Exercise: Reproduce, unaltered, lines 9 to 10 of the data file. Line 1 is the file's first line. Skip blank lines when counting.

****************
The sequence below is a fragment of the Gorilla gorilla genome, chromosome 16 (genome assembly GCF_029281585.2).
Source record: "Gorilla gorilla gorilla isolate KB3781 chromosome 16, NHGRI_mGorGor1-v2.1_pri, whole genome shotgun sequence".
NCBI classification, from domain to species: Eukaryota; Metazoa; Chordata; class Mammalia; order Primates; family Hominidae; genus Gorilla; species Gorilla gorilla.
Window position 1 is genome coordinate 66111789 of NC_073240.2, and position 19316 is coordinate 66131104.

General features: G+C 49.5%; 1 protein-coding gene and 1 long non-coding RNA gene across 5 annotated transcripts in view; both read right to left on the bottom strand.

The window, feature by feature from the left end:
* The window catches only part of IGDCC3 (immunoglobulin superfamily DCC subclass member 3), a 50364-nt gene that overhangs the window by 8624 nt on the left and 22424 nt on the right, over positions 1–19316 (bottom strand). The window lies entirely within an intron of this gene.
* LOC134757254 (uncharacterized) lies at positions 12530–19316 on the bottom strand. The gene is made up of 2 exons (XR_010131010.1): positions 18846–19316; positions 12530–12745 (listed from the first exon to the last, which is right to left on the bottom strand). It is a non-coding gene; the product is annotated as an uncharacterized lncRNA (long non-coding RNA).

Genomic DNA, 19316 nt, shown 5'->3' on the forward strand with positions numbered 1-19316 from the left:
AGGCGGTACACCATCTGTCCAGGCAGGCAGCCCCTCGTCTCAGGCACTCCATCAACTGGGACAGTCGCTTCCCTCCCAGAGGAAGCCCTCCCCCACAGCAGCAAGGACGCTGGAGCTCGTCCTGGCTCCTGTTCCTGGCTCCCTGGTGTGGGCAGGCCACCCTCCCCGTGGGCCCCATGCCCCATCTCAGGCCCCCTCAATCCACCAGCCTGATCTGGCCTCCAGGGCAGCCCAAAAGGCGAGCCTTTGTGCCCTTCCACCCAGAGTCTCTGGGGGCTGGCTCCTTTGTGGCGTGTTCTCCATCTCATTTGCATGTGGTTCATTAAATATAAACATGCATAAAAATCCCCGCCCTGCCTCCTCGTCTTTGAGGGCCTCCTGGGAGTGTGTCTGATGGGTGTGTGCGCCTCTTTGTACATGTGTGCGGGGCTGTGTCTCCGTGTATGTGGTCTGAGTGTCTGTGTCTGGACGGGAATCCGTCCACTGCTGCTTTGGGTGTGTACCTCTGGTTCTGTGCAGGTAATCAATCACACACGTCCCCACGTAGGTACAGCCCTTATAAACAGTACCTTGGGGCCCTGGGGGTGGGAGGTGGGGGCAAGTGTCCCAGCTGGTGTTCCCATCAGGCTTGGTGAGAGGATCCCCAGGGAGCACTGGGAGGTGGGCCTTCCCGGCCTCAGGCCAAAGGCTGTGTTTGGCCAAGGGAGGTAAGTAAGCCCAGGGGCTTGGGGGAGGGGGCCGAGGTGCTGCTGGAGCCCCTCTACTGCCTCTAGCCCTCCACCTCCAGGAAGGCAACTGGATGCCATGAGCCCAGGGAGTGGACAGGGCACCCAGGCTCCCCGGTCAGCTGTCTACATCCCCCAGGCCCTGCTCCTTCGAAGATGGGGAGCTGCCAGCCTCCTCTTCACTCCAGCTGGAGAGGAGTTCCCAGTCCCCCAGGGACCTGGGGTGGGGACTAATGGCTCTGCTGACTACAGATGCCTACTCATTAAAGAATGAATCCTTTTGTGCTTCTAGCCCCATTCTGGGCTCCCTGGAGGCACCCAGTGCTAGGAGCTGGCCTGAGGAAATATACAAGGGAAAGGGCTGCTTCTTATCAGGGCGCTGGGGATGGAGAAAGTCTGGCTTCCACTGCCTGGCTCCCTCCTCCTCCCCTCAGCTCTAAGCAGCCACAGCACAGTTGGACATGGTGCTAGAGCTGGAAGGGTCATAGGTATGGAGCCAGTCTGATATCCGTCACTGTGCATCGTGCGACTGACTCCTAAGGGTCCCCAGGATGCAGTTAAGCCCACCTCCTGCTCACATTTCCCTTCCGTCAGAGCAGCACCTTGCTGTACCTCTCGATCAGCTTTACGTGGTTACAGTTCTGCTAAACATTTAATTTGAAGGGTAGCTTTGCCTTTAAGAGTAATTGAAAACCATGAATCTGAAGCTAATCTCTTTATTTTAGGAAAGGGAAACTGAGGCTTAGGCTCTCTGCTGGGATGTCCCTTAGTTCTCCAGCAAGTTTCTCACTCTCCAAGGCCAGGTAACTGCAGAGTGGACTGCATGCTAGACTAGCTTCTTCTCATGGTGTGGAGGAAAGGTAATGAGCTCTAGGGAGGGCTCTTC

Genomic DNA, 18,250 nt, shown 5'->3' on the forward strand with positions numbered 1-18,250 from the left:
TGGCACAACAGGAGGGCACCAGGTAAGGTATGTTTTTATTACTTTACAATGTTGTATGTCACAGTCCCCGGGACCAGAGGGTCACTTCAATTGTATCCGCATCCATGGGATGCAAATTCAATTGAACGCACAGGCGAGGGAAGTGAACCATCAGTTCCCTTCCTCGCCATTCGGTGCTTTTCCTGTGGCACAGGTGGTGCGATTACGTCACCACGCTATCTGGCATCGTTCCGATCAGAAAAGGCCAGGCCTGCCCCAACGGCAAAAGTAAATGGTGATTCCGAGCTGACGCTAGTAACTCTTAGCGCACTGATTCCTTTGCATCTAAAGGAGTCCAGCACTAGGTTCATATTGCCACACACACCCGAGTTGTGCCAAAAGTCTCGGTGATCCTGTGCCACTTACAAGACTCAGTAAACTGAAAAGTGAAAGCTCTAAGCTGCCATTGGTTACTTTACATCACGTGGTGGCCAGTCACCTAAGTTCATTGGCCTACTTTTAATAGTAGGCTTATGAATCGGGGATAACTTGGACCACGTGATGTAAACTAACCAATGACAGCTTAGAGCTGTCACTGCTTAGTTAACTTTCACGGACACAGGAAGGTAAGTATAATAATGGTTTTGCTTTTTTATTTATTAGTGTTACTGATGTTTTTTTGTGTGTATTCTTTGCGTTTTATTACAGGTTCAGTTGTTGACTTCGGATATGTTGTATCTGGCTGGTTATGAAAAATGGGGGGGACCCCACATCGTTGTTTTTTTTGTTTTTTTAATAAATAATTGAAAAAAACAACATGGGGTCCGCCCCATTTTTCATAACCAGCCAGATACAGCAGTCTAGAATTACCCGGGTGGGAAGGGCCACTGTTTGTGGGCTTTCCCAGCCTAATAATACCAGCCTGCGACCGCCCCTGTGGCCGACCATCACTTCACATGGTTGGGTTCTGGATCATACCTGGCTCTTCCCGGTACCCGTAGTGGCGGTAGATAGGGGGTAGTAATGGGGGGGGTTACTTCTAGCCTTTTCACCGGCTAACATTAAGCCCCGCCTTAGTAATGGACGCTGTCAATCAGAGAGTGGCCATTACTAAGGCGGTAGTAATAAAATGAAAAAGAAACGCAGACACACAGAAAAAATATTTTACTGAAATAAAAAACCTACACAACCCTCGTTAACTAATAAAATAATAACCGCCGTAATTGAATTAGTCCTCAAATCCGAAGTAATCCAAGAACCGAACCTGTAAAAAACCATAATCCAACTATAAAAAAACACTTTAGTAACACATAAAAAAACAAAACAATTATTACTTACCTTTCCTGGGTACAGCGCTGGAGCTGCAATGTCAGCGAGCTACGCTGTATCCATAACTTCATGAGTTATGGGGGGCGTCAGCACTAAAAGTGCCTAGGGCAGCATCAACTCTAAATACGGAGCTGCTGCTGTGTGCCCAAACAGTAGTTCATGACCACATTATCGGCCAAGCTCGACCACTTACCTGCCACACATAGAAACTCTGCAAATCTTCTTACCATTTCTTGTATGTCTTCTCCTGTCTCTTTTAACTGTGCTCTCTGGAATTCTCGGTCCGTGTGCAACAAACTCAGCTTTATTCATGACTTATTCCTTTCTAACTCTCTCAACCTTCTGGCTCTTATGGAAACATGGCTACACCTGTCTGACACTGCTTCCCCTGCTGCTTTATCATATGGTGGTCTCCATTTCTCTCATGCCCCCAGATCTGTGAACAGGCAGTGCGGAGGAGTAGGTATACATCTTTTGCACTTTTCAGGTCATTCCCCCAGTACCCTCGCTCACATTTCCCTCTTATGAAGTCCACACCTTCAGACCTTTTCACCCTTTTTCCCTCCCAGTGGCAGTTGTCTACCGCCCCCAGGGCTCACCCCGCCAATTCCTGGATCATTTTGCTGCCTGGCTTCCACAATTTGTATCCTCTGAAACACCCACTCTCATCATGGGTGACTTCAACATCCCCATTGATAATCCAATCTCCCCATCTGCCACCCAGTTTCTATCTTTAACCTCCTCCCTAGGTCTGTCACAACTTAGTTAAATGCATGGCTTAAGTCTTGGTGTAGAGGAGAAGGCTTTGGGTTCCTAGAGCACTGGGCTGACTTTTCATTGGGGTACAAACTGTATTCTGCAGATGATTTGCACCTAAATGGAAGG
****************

Genomic DNA, 19316 nt, shown 5'->3' on the forward strand with positions numbered 1-19316 from the left:
AGGCGGTACACCATCTGTCCAGGCAGGCAGCCCCTCGTCTCAGGCACTCCATCAACTGGGACAGTCGCTTCCCTCCCAGAGGAAGCCCTCCCCCACAGCAGCAAGGACGCTGGAGCTCGTCCTGGCTCCTGTTCCTGGCTCCCTGGTGTGGGCAGGCCACCCTCCCCGTGGGCCCCATGCCCCATCTCAGGCCCCCTCAATCCACCAGCCTGATCTGGCCTCCAGGGCAGCCCAAAAGGCGAGCCTTTGTGCCCTTCCACCCAGAGTCTCTGGGGGCTGGCTCCTTTGTGGCGTGTTCTCCATCTCATTTGCATGTGGTTCATTAAATATAAACATGCATAAAAATCCCCGCCCTGCCTCCTCGTCTTTGAGGGCCTCCTGGGAGTGTGTCTGATGGGTGTGTGCGCCTCTTTGTACATGTGTGCGGGGCTGTGTCTCCGTGTATGTGGTCTGAGTGTCTGTGTCTGGACGGGAATCCGTCCACTGCTGCTTTGGGTGTGTACCTCTGGTTCTGTGCAGGTAATCAATCACACACGTCCCCACGTAGGTACAGCCCTTATAAACAGTACCTTGGGGCCCTGGGGGTGGGAGGTGGGGGCAAGTGTCCCAGCTGGTGTTCCCATCAGGCTTGGTGAGAGGATCCCCAGGGAGCACTGGGAGGTGGGCCTTCCCGGCCTCAGGCCAAAGGCTGTGTTTGGCCAAGGGAGGTAAGTAAGCCCAGGGGCTTGGGGGAGGGGGCCGAGGTGCTGCTGGAGCCCCTCTACTGCCTCTAGCCCTCCACCTCCAGGAAGGCAACTGGATGCCATGAGCCCAGGGAGTGGACAGGGCACCCAGGCTCCCCGGTCAGCTGTCTACATCCCCCAGGCCCTGCTCCTTCGAAGATGGGGAGCTGCCAGCCTCCTCTTCACTCCAGCTGGAGAGGAGTTCCCAGTCCCCCAGGGACCTGGGGTGGGGACTAATGGCTCTGCTGACTACAGATGCCTACTCATTAAAGAATGAATCCTTTTGTGCTTCTAGCCCCATTCTGGGCTCCCTGGAGGCACCCAGTGCTAGGAGCTGGCCTGAGGAAATATACAAGGGAAAGGGCTGCTTCTTATCAGGGCGCTGGGGATGGAGAAAGTCTGGCTTCCACTGCCTGGCTCCCTCCTCCTCCCCTCAGCTCTAAGCAGCCACAGCACAGTTGGACATGGTGCTAGAGCTGGAAGGGTCATAGGTATGGAGCCAGTCTGATATCCGTCACTGTGCATCGTGCGACTGACTCCTAAGGGTCCCCAGGATGCAGTTAAGCCCACCTCCTGCTCACATTTCCCTTCCGTCAGAGCAGCACCTTGCTGTACCTCTCGATCAGCTTTACGTGGTTACAGTTCTGCTAAACATTTAATTTGAAGGGTAGCTTTGCCTTTAAGAGTAATTGAAAACCATGAATCTGAAGCTAATCTCTTTATTTTAGGAAAGGGAAACTGAGGCTTAGGCTCTCTGCTGGGATGTCCCTTAGTTCTCCAGCAAGTTTCTCACTCTCCAAGGCCAGGTAACTGCAGAGTGGACTGCATGCTAGACTAGCTTCTTCTCATGGTGTGGAGGAAAGGTAATGAGCTCTAGGGAGGGCTCTTC